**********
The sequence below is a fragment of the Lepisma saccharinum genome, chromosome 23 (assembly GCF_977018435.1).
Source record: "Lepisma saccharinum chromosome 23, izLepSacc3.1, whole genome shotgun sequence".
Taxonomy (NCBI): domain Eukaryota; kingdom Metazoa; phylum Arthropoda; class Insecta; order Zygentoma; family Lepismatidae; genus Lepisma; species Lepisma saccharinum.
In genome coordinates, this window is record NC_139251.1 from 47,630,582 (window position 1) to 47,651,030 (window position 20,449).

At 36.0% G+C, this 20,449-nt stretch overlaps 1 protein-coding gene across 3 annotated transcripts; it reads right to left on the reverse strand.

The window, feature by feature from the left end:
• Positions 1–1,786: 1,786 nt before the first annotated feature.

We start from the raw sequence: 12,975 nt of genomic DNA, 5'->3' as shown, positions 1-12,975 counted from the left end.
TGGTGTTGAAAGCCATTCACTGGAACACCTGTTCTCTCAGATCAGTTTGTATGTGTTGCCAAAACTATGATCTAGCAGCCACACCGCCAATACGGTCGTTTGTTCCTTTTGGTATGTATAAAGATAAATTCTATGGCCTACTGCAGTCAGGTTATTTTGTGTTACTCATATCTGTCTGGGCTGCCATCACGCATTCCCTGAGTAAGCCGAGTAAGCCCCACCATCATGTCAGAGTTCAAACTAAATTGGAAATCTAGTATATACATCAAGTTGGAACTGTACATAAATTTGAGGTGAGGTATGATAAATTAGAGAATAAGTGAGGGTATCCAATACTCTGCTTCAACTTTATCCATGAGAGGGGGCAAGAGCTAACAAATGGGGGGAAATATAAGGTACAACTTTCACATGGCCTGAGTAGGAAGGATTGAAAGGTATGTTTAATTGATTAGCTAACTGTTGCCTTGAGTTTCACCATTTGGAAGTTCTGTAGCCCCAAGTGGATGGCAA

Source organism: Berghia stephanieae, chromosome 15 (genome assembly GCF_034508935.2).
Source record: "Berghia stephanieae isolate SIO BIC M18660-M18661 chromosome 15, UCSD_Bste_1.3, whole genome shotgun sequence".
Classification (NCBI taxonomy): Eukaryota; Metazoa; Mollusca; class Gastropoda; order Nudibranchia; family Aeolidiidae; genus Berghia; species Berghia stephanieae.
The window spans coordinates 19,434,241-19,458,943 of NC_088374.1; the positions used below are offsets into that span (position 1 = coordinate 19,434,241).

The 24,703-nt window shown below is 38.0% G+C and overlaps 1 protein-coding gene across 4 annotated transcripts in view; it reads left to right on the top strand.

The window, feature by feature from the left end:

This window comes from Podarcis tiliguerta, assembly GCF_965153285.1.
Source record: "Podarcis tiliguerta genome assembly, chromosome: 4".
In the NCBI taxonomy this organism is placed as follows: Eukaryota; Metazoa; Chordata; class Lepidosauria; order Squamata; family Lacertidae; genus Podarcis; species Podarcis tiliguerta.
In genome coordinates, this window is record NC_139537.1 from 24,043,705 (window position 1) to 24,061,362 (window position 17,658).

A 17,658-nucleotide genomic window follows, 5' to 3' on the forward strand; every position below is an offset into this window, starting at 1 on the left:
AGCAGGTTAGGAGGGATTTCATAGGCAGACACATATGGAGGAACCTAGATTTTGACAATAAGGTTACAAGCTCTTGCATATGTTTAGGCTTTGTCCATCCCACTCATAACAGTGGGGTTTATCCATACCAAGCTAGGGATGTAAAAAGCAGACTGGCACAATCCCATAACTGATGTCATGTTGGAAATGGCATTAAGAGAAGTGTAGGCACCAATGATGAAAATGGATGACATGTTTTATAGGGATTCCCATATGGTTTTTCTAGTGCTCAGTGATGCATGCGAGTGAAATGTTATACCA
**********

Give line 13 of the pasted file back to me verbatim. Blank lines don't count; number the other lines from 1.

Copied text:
The window spans coordinates 19,434,241-19,458,943 of NC_088374.1; the positions used below are offsets into that span (position 1 = coordinate 19,434,241).